So, CSO Insights is the research division, the independent research division of Miller Hyman Group. We are focused on everything in a B2B sales space on performance and productivity. So, we do a couple of studies every year, sales enablement is, of course, the flagship steady. I am the lead analyst on, we have sales performance studies, world-class studies, and we did two others that are quite interesting for you in enablement, sales, and marketing role. And one is the bio-preference study we did last year. So, just go to CSO Insights and download it. It simply shows what’s relevant to buyers. We heard about this in the morning, and it simply shows that database.
Buyers don’t buy products. They don’t want to talk about products. Executive buyers are interested in learning something new, how to get better, how to solve their problems. Means perspectives, insights, all these kinds of things are really important. What’s really, really important is they don’t buy products, they buy the value to solve the problem. And for those of you who have to deal with sales, tell them, who has sales enablement responsibility? Anybody? Okay, a few. So, we also have a nice talent report that might be interesting for you as well to download it. And of course, there is the book. So, if you want to have my signature in the book, just let me know. Happy to do that.
So, I’m, as you can hear, I’m German. I’m living in Lisbon in Germany. I’m in this role since 2014 and I’m in this role as an analyst because I did sales enablement a couple of years early on. And initially, I started my career with sales roles, with consulting roles, with business development roles, strategy consulting, all these things. And then I joined T Systems, a big IT services company, a Dutch telecom company in 2005, and I had a couple of roles there. And in 2008 and 2009, we had a big sales force transformation. I had the pleasure or the pain to collate that, what perspective you want to look at it. At the end of the day, we moved out a bunch of salespeople and the quota increased for the remaining ones. And I started to wonder, “Okay, so what are we actually doing to help them to do that?” And I learned we actually didn’t do a lot. What we did was not orchestrated in any way.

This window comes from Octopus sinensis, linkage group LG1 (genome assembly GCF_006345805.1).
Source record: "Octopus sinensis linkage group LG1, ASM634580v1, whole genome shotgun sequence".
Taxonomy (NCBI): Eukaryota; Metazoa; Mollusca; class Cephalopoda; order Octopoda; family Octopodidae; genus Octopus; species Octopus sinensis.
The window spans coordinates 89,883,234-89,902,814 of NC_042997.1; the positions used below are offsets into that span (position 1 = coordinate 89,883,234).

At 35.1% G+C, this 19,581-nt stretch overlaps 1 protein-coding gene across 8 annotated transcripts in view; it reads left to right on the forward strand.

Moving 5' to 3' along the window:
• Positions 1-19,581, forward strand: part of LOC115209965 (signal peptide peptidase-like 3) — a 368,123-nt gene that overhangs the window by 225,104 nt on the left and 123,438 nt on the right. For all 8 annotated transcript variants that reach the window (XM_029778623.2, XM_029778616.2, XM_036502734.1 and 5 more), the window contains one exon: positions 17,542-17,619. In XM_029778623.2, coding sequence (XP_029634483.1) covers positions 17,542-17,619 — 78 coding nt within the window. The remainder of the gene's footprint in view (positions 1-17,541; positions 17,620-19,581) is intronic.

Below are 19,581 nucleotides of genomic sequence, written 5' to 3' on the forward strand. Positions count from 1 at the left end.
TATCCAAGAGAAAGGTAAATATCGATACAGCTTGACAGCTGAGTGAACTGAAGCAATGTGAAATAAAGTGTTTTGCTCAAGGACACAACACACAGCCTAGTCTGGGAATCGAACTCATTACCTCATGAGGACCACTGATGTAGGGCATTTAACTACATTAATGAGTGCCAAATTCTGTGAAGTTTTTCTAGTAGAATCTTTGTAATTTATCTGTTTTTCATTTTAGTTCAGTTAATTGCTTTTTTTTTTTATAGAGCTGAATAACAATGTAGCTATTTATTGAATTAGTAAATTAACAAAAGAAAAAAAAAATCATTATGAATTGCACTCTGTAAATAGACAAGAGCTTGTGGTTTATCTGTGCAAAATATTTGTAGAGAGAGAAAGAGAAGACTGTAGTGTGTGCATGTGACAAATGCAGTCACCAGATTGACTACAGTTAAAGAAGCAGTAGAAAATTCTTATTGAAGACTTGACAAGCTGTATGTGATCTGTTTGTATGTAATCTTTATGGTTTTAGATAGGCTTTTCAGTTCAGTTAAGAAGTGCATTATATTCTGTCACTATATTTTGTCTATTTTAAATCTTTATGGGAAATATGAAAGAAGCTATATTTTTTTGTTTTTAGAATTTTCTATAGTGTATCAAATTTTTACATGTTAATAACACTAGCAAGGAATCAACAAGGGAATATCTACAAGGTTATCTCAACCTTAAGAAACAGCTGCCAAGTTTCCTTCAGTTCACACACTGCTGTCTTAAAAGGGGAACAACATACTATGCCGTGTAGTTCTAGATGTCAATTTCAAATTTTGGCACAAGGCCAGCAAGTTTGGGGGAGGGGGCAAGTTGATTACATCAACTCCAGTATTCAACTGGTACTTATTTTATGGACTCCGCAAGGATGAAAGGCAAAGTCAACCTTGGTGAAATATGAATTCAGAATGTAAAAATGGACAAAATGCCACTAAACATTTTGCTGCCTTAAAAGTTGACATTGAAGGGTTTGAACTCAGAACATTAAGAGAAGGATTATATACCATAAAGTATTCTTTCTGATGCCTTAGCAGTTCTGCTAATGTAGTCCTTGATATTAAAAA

So, I started in the content because there was the biggest problem because we also had a totally disrupted portfolio. Everyone in the company had a different understanding of what our product and service portfolio would be. Anyway, so we had 35 different places where salespeople could find content. And then I asked our A players what they were using. They weren’t even aware of any of these 35 places. So that just shows the magnitude of the problem. So, wherever you start, the training, the content area, it doesn’t matter. You will at some point merge these 2 areas together. So, this is the long and short of why I’m in that role. I’m now focused on connecting the experience, what I’m learning working with clients and what I see in the data.
Now let’s dig deeper and let’s try to answer the question of what organizations should be doing so that they really see a significant return on investment of their sales enablement investments. Um, basic question, does it matter? Does it matter to have a sales enablement function, yes or no? The good news is, it does. So, who has the greater business case in the room for sales enablement? We’re going to try to serve quite a few. Excellent. That’s one of the money tryouts, please feel free to use it. Simply, the simple message is, organizations without sales enablement function, initiative, program, whatever, they have quota attainment rates and win rates that are even maybe low to studies average.